I got into an interesting discussion with Jayman777 over at Evangelical Realism on the topic of whether the New Testament documents can be considered independent accounts of first century events. After I pointed out that the NT documents are derived from a common source (church tradition), Jayman replied:

[C]laiming that NT authors are not independent of each other runs counter to the scholarly consensus. In the Gospels alone scholars typically point out the Markan tradition, the Q tradition, the independent Matthean tradition, the independent Lukan tradition, and the Johannine tradition. At least Craig is apparently starting from a consensus position.

My response to that was that, scholarly consensus or not, if you have a bunch of people collaborating for years and even decades on preaching a common and consistent story, it’s rather silly to call them independent sources. If that’s not collaborating on a common story, then what is? But after I made that reply, I realized that I was overlooking a rather significant loophole, and that the scholarly consensus could be right after all.

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An odd little myth

The “historical Jesus” post is still collecting comments, so I suppose there might still be enough interest to justify bringing up the topic again. I’m still not convinced that Jesus never existed, and I’ve thought of an example which seems to suggest to me that some preacher by that name probably did exist. It’s found in Matthew 22:23-33. The most interesting bits are these:

That same day the Sadducees, who say there is no resurrection, came to him with a question…

Jesus replied, “…But about the resurrection of the dead—have you not read what God said to you, ‘I am the God of Abraham, the God of Isaac, and the God of Jacob’? He is not the God of the dead but of the living.”

When the crowds heard this, they were astonished at his teaching.

I’d heard this story for years before I realized what an odd little story it really is. Here is Jesus, trying to find some Mosaic reference to resurrection, and the best he can come up with is an argument that God stops being your God when you die? That’s a bizarre thing for a Christian to teach, let alone ascribing such an idea to Jesus himself. As a myth invented decades or centuries later, in an attempt to promote a mythical Messiah in a growing Christian culture, it seems pretty unlikely to me. There’s an alternative, though, that makes a lot more sense.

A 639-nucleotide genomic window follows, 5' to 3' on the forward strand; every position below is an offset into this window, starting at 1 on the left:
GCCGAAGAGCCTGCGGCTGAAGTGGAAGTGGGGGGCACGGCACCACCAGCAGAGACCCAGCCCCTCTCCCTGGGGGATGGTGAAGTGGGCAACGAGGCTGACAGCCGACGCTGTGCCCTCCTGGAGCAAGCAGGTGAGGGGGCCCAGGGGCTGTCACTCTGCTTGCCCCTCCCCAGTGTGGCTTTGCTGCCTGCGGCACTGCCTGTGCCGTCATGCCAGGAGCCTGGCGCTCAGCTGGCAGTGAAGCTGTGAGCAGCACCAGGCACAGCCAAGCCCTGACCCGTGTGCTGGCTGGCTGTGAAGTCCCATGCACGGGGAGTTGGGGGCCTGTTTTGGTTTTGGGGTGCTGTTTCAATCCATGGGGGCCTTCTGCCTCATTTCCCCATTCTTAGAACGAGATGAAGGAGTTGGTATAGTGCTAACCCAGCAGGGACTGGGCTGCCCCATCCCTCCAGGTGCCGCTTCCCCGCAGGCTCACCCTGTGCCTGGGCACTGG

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The historical Jesus

Over at Evangelical Realism, we’re starting to look at William Lane Craig’s arguments for a historical resurrection. You can head on over if you’re interested in the full critique. Meanwhile, I’d like to take a look at a topic where I think a certain number of skeptics are mistaken (to the very great glee of apologists like Craig).

There is no serious question that the Gospel is false in its supernatural details. Believers argue in favor of the miracles because they’re believers, but the real-world evidence is pretty consistently against such stories. Some critics, however, have thrown the baby out with the bath water, by proposing that Jesus himself did not really exist either.

Frankly, I think that’s nonsense. If we go back to the origins of Christianity, there’s nothing special about the name “Jesus.” Obviously, somebody had to invent the religion. God did not create it ex nihilo. It didn’t just drop down out of the sky. We can tell from its flaws and human-centered superstitions that it’s a man-made product. Why, then, would one particular name (“Jesus”) be any less likely to be the name of the man who invented it?